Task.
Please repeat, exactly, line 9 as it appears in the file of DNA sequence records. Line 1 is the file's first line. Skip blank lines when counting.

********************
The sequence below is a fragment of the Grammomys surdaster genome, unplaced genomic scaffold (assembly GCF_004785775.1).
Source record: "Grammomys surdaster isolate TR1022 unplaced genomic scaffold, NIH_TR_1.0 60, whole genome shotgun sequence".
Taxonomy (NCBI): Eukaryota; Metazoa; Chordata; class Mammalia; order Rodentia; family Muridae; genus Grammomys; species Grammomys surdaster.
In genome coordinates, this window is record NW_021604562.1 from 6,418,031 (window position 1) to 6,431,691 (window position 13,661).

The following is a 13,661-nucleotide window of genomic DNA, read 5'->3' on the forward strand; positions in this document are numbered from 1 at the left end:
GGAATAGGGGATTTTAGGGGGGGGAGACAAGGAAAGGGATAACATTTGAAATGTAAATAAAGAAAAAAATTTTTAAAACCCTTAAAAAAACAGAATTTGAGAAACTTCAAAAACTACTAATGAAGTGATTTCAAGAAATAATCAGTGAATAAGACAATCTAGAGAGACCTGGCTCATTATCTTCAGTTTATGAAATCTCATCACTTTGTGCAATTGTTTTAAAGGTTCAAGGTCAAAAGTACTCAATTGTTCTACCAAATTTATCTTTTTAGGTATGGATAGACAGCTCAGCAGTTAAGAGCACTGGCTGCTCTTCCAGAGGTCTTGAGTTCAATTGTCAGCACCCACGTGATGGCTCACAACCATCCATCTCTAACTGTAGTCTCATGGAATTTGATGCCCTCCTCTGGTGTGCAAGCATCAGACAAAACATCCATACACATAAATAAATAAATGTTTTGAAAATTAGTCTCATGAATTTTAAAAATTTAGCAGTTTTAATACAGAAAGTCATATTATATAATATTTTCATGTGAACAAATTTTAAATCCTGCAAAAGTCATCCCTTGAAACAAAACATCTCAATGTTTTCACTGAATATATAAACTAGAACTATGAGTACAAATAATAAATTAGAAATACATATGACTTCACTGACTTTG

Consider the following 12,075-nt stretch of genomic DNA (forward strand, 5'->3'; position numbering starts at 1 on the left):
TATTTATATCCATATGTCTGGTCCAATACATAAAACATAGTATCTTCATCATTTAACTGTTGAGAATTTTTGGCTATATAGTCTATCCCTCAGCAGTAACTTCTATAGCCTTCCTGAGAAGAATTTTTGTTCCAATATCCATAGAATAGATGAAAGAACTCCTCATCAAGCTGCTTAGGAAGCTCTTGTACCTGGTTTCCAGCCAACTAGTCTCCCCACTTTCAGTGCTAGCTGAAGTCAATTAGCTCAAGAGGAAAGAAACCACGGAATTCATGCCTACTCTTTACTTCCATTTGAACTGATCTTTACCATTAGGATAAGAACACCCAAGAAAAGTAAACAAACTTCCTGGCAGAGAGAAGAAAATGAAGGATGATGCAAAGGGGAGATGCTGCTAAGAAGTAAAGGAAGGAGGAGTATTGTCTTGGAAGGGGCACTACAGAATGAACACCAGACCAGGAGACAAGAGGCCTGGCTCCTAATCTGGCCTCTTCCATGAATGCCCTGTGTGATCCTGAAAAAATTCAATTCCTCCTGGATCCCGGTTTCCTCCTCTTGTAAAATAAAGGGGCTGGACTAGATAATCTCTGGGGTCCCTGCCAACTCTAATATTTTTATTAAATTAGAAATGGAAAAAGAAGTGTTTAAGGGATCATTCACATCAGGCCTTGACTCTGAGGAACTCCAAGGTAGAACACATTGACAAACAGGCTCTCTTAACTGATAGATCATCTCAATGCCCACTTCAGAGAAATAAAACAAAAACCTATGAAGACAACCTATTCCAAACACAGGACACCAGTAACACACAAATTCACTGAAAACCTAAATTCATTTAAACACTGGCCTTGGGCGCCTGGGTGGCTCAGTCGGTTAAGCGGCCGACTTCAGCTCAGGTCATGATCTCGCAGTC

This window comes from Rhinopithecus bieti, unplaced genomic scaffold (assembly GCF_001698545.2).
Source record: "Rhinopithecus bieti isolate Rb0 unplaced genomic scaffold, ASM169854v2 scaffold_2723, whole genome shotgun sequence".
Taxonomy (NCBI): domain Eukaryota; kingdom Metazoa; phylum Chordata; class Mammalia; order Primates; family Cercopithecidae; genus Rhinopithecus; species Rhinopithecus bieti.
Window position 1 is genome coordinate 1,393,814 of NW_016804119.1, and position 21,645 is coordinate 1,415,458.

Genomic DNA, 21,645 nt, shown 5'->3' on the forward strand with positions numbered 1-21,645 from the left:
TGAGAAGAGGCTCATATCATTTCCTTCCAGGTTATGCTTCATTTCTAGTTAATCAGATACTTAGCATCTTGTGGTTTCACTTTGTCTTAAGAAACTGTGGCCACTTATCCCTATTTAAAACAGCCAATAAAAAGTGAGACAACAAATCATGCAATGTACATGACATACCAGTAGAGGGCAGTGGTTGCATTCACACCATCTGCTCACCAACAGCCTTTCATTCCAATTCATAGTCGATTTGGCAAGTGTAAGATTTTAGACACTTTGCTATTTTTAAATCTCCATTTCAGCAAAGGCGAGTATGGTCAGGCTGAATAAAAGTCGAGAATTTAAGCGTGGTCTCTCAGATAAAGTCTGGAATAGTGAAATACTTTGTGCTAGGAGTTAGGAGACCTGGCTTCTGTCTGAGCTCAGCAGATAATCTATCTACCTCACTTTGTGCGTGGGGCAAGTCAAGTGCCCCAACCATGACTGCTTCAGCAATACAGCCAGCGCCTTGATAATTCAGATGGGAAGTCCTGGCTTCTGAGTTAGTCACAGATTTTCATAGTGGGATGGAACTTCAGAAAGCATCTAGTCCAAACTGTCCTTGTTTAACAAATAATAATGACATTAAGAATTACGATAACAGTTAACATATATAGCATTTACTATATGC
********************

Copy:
This window comes from Rhinopithecus bieti, unplaced genomic scaffold (assembly GCF_001698545.2).